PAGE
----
Figure 2. IZ identification and examples of channel labeling based on its distance to IZ in three representative cases: (A) one IZ located between two neighboring bipolar channels, (B) one IZ located on one bipolar channel, and (C) two distinct IZs. The gray dots mark the location of EMG electrodes, the red bars mark the location of IZ detected. The black traces are representative bipolar signals during voluntary contraction. The red lines mark the propagation of IZ.
The consistency between mMUNIX and conventional MUNIX was evaluated by Pearson correlation coefficient (PCC). The variability of MUNIX was evaluated by the CV of all three experiment trials. To assess the effect of channel number on MUNIX repeatability, CV of sMUNIX (single-channel MUNIX) and mMUNIX (multi-channel MUNIX) were compared. To assess the repeatability of sMUNIX with respect to the IZ, the sMUNIX values was grouped and compared based on the channel label.
mMUNX and sMUNIX were successfully calculated for all eight subjects. The conventional MUNIX can be represented by the sMUNIX of the channel with largest CMAP response, which is also equivalent to the mMUNIX when N = 1. Table 1 summarizes the conventional MUNIX and mMUNIX results averaged across three trials and PCCs for all eight subjects. For conventional MUNIX, an average MUNIX of 103.8 ± 16.4 was obtained, ranging from 89.5 to 135.7. A very strong correlation (PCC > 0.98) between the conventional MUNIX and all mMUNIX results was observed. The mMUNIX value decreased when more channels were included for calculation.
The CVs of mMUNIX based on different channel number N were summarized in Table 2. Comparison between the repeatability of mMUNIX and conventional MUNIX was performed using a paired student's t-test, with p-values summarized. A significant lower CV of mMUNIX was observed. The overall CV decreased with the inclusion of more channels; yet in 3 of 8 subjects tested, the CV of mMUNIX increased when N was 64 or 128.
Figure 3 shows the sMUNIX, CMAP area and CV mapping in two representative subjects. The sMUNIX mapping tends to correlate well with the CMAP area. CV mapping suggested relatively stable sMUNIX near the IZ regions yet more variable observations away from the IZ. Table 3 summarizes the results of CV of sMUNIX with respect to its distance to the IZ. Analysis showed higher sMUNIX CV in channels further from the IZ, yet no statistical signficant difference was observed after Benjamini-Hochberg correction. A larger CV variation was observed in sMUNIX of channels far away from the IZ.
In this study, MUNIX was evaluated in eight healthy subjects using high-density surface EMG, and results were consistent with previous studies (1, 8, 15, 30). A novel mMUNIX method has been proposed, by including additional recording channels and taking into account spatiotemporal EMG information. Our results suggested a high consistency between mMUNIX and conventional MUNIX, whereas mMUNIX was significantly more repeatable. Furthermore, sMUNIX estimations showed a relatively stable MUNIX estimation in a wide range of recording site, albeit the repeatability decreased when moving the channel position away from IZ.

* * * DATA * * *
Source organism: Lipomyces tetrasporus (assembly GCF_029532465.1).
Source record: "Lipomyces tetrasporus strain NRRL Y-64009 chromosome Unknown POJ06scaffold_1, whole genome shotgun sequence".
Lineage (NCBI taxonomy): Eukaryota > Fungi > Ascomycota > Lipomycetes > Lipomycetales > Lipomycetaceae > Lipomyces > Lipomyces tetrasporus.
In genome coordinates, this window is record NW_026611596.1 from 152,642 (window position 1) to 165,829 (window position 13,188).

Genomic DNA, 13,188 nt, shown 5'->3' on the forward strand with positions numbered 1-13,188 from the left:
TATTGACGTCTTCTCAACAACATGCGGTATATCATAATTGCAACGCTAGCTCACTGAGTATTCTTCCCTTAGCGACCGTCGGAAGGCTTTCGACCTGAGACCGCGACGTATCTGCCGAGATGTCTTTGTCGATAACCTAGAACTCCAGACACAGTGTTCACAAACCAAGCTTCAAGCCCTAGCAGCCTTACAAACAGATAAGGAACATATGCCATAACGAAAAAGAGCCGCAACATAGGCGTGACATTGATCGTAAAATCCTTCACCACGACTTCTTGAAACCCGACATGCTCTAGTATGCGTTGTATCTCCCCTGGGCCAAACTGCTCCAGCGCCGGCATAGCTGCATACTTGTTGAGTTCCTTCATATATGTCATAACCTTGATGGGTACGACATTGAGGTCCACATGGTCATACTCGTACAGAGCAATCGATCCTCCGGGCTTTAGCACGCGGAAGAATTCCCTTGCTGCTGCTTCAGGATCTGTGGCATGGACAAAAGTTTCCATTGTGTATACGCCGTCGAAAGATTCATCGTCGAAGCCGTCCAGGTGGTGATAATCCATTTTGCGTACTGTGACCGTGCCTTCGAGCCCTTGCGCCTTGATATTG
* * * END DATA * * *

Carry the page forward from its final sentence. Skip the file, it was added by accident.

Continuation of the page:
Limited effort has been made to improve the repeatability of MUNIX. Ahn et al. employed a digital instrument to improve the MUNIX reproducibility by reducing the variations in SIP signals (31). Peng et al. demonstrated that the inclusion of additional SIP epochs at lower contraction levels can significantly improve the repeatability (20). Bezerra et al. found that the averaging across multiple measurements could generate more repeatable MUNIX (32). To control for the experience-related variations and improve the automation of MUNIX calculation, in this study, the MUNIX repeatability was evaluated by taking into consideration all three previously proposed methods. This explains that the relatively low trial-to-trial CV compared to previously reported results (9, 33).
In this study, the performance of mMUNIX have been assessed by PCC and CV. The strong correlation (all >0.98) between mMUNIX and standard MUNIX, in addition to the significantly reduced variability, has evidenced the validity of proposed mMUNIX technique. The improved repeatability of mMUNIX may be attributed to the addition of more spatiotemporal EMG information from a broader muscle area, whereas conventional MUNIX is performed with only one EMG channel positioned at where the largest CMAP is obtained. Additive myoelectric information is expected to provide a more comprehensive sampling of the motor unit information and therefore benefit MUNIX repeatability. The mMUNIX can be clinically performed by searching for the N locations with the top N largest CMAP response, and calculating the weighted average of the N sMUNIX values. As MUNIX stands out due to its simplicity in implementation, using more channels can complicate the experiment protocol and system demands. This remains a trade-off between improving the repeatability and the inclusion of more channels. It is also interesting to note that in 3 of 8 subjects tested, the CV of mMUNIX increased when N was 64 or 128, i.e., a large number of EMG channels were included. This could be explained in part by the noise introduced by channels that were positioned outside the target muscle region.